A continuous exercise of questioning the essence of ‘making’, first and foremost as an everyday activity, has ushered me into the depths of Cultural Theory. French thinker Henri Lefebvre was the first person to ever carry the everyday life onto the philosophical field of discussion. A trivial and repetitive routine for many, the everyday, has been since then, a discursive topic within the critical theory. Following Lefebvre’s footsteps, my work is primarily concerned with the epistemology of ordinary knowledge. As well as conjuring up a formalist argument referring to daily objects as sculptural forms with surface textures and spatial qualities, it also poses ontological questions pertaining to the existence of these objects around which we construct our corporeal reality.
Our value systems and identities are created at the intersection of humans and things, and that in this regard my practice is related to the notion of ‘thingness’. Spaces, language, images, and objects with which we construct our social reality are inherently precarious and ephemeral. Society, as a whole, acts as a disseminating device, helping solidify the reality we create through this interplay and root it in everyday acts. My practice is exactly about exploring the temporal – fleeting space between the production and solidification of knowledge, and wants to ask “what happens if we throw a spanner in the works?”
I work with cast out objects which are no longer functioning purposefully; while at the same time, aim to discuss the notion of art-making as a repetitive quotidian practice. The ongoing series of works “Idea Generating Machines” and “Anthropological Conjectures” define art-making as a tactical apparatus; they are created to unpack the sculptural and philosophical possibilities of discarded objects. The repeated gesture of applying plaster and pigment is intended to rid these objects of their practical connotations, to reduce them to their ‘thingness’ in order to redefine and reinterpret them, to form an illusion of mere physical material without a history or a beginning. They are then assemblaged within a state of non-hierarchical totality overriding the objects’ inherent characters and bestowing upon a rather arbitrary value. Idea Generating Machines revel in this disruptive, transitory phase whereby signs and signifiers of ‘things’ are thrown in disarray.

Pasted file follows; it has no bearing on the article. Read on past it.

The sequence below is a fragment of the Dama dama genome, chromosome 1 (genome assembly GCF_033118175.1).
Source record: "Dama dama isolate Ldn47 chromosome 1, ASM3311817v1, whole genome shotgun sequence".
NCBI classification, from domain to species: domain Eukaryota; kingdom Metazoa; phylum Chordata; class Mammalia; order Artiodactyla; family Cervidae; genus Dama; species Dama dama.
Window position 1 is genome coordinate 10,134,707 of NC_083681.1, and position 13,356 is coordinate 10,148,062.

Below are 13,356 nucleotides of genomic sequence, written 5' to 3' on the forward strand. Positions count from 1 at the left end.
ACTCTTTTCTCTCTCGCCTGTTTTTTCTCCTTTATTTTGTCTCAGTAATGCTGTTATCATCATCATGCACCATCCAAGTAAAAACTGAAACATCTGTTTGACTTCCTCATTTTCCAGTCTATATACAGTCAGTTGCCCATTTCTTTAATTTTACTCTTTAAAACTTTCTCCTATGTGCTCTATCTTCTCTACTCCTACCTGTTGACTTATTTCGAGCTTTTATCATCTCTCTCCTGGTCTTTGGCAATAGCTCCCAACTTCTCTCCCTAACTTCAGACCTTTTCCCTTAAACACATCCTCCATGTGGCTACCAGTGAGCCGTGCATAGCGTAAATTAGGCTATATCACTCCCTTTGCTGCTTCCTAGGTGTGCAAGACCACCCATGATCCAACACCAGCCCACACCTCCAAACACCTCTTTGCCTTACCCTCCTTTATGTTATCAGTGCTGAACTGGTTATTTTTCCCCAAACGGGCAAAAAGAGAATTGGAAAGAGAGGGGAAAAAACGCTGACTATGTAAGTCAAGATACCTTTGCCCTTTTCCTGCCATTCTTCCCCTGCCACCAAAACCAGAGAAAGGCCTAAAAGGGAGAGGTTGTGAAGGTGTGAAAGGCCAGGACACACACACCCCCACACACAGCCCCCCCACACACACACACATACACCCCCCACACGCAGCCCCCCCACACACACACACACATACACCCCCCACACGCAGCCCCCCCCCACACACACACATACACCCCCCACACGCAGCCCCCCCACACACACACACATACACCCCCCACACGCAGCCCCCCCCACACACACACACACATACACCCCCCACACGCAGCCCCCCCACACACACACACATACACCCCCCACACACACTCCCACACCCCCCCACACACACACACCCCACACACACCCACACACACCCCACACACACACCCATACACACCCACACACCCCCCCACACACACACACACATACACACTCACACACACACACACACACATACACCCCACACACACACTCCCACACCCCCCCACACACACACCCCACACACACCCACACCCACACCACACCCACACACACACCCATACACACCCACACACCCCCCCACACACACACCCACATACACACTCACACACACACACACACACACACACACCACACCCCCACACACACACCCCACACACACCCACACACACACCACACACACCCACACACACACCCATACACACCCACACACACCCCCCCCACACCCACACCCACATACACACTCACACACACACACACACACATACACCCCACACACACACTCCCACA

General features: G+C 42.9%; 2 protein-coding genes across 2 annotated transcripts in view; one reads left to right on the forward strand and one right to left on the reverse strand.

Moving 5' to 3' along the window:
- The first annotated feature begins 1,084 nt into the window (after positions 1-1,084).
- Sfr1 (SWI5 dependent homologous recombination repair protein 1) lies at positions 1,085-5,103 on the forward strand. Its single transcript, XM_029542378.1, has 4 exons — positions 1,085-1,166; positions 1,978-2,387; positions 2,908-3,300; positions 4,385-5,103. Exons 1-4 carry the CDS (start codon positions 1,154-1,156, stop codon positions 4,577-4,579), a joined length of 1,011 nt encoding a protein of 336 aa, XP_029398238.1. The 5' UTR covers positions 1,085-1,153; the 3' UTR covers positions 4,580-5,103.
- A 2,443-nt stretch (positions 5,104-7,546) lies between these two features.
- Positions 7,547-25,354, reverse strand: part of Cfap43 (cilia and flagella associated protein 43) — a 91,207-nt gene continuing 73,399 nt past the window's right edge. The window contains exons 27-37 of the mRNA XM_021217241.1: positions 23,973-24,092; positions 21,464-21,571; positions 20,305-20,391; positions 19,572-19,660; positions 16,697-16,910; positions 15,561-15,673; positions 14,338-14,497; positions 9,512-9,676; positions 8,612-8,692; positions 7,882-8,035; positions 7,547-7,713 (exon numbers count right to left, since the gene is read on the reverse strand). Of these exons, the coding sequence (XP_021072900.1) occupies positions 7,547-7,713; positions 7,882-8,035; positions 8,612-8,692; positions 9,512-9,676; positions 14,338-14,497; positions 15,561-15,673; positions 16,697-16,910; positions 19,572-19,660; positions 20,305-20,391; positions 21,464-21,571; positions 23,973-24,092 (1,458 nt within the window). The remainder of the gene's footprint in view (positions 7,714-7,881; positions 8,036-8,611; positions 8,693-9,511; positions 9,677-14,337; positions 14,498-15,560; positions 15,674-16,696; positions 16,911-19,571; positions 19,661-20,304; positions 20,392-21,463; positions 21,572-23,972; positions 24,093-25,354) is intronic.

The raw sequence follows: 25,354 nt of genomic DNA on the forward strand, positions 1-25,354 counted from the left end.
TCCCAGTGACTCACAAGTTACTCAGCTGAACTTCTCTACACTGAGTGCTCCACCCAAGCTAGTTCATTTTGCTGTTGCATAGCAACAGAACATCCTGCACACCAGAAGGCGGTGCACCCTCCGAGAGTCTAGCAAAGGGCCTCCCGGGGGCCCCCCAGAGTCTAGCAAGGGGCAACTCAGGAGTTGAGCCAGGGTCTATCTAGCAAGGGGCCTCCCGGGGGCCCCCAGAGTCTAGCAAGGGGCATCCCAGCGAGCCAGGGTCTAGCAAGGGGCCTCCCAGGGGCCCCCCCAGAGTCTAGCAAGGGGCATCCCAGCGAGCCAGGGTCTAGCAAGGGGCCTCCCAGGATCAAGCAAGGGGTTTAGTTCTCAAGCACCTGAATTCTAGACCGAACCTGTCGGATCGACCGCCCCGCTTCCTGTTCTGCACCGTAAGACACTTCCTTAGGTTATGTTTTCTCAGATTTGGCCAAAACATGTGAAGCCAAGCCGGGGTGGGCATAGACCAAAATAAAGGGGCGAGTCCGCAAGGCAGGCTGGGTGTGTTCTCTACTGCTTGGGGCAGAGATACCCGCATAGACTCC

Likewise, the everyday is a hodgepodge of different experiences and perspectives, a clumsy assemblage of activities, rituals, notions and conceptions: with a continuous circular rhythm keeping together seemingly non-synchronous existences within its gravitational pull. The everyday is an ideological playground whereby invisible tools of control are in continuous operation. It is precariously recreated and re-performed through every single subjective viewpoint. The dual aspect of the everyday condition allows powerful manifestations of ideology (both historical and modern) to be silently enacted within collective urban spaces in which we experience life through simple daily rituals. Within my creative process, I intend to reveal the covertly oppressive characteristics of the everyday and the linguistic signification which renders this oppression invisible. Throughout this endeavour, I aim to raise a question about hegemonic mechanisms underpinning every aspect of our culture, shaping our critical knowledge of even the most mundane of things.